Today, personal communication is greatly enabled and enhanced by various messaging apps that provide text messaging, voice calls, photo sharing, and even video chat. These apps are often found in smartphones—devices that have all the features of a desktop computer, plus Wi-Fi, cellular, GPS, and data connectivity.
Cybercriminals have taken advantage of the convergence of the power of the smartphone and the features of chat apps to lure victims into compromising situations and blackmail them. Our latest paper, Sextortion in the Far East, talks at length about the latest developments concerning online blackmail.
Sextortion, Old and New
Sextortion is a form of online blackmail involving persuading a victim into performing sexual acts that are secretly recorded. The attacker then forces the victim to give in to the attacker’s demands by threatening to release the previously recorded acts publicly.
Previous sextortion incidents had demands that were sexual in nature. Perpetrators would use chat programs to record their victims’ activities and ask for more sexual material as “hush money.” Should victims comply, attackers would often demand more from the victim.
Our researchers have found that certain gangs in East Asia have improved on the sextortion modus operandi, creating a far more damaging effect on the victims. The new modus operandi involves Android malware that can steal the victims’ contact list and send them to the attackers. Attackers are then able to contact the victims’ families and friends directly—making for a more intimidating threat.
Figure 1. Comparison of old sextortion scheme to the new one
(Click to enlarge)
The techniques aren’t the only things that have changed in the modus operandi. Cybercriminals are now asking for money as payment in lieu of sexual favors. Monetization might seem like a more attractive motive for cybercrooks looking to make bank with this type of blackmail.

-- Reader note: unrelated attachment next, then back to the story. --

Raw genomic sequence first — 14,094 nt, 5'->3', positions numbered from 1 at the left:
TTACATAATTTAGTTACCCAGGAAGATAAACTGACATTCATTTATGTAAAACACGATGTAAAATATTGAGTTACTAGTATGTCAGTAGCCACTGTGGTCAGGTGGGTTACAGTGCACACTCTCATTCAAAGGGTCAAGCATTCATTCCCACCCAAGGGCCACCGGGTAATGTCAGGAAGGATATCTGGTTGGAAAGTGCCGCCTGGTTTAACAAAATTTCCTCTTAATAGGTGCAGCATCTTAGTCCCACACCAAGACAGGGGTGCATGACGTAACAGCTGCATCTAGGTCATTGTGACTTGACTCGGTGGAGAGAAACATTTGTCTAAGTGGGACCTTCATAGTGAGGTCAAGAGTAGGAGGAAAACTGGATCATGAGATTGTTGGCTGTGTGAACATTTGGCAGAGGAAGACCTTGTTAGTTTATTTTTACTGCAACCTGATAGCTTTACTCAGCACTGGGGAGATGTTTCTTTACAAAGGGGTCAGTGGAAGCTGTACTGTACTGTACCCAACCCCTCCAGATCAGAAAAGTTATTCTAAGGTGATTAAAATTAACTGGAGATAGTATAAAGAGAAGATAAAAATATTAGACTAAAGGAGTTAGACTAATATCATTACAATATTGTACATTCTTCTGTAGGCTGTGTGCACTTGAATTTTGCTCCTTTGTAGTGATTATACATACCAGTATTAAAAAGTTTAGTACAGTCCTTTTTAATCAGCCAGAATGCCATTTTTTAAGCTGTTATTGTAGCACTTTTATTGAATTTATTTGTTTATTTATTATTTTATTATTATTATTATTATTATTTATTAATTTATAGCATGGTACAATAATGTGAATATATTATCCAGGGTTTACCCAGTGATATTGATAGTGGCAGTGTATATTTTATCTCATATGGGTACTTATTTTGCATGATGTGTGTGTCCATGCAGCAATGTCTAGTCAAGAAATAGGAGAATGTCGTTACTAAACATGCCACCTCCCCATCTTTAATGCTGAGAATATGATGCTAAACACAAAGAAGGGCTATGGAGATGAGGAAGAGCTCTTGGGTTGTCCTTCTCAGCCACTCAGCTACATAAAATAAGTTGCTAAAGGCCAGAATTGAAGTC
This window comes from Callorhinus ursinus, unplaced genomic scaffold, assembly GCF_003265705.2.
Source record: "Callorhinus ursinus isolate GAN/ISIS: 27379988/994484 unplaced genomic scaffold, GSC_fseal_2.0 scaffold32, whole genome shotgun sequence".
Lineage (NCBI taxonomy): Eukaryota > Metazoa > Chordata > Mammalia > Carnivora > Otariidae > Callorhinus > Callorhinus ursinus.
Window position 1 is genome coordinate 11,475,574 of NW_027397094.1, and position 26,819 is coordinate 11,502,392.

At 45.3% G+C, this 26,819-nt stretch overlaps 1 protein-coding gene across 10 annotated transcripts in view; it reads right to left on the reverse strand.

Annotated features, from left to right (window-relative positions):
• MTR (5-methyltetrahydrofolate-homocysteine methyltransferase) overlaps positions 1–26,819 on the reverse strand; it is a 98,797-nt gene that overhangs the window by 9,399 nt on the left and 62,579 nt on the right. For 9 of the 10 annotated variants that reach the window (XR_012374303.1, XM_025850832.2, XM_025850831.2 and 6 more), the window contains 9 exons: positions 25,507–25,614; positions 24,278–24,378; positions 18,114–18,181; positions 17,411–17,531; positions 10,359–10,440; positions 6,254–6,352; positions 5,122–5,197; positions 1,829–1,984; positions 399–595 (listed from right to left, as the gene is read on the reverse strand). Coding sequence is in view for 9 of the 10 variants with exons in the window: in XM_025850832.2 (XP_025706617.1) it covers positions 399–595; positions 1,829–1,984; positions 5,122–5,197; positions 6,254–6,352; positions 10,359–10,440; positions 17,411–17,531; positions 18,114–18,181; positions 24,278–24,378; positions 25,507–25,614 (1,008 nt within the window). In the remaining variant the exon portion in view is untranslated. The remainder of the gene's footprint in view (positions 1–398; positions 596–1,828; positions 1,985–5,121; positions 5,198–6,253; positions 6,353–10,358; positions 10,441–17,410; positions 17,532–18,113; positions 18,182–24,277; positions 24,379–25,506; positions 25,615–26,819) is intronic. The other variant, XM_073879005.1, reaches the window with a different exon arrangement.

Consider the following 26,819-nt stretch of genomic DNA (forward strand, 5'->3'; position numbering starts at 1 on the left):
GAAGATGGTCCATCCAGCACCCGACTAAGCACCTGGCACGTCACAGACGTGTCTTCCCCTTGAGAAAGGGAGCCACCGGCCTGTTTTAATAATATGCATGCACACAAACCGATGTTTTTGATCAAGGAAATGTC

Using Data Stealers
The Android data stealer’s primary purpose is to retrieve and send victims’ contact lists to the cybercriminals, allowing them to make more effective threats.
Our investigation revealed the use of four Android data stealer families for sextortion. The malware were classified according to package name. Differences in code and functionality were seen from variant to variant, which suggests ongoing malware development.
The four variants all contained aggressive techniques. For example, they can intercept and log the victims’ incoming text messages. They can also monitor changes in the infected device’s SMS inbox and prevent victims from receiving new text messages unless they pay up. They can also prevent victims from receiving calls.
Sextortion in the Far East and Beyond
In-depth investigation on various sextortion scams led us to developers in China tasked to create malicious apps and sites using Chinese and Korean. But the incidents weren’t limited to these countries. Our investigation also led us to Japan, where we found victims and bank accounts associated with sextortion scams.
The sextortion schemes we uncovered are complex operations that involve people across cultures and nations working together to effectively run a very lucrative business. These once again prove that cybercriminals are not just becoming more technologically advanced— creating stealthier mobile data stealers, using complex stolen data drop zone infrastructures, and outsmarting banks to better evade detection—they are also improving their social engineering tactics, specifically targeting those who would be most vulnerable because of their culture.
For an in-depth look at our investigations in sextortion, you may read our paper, Sextortion in the Far East.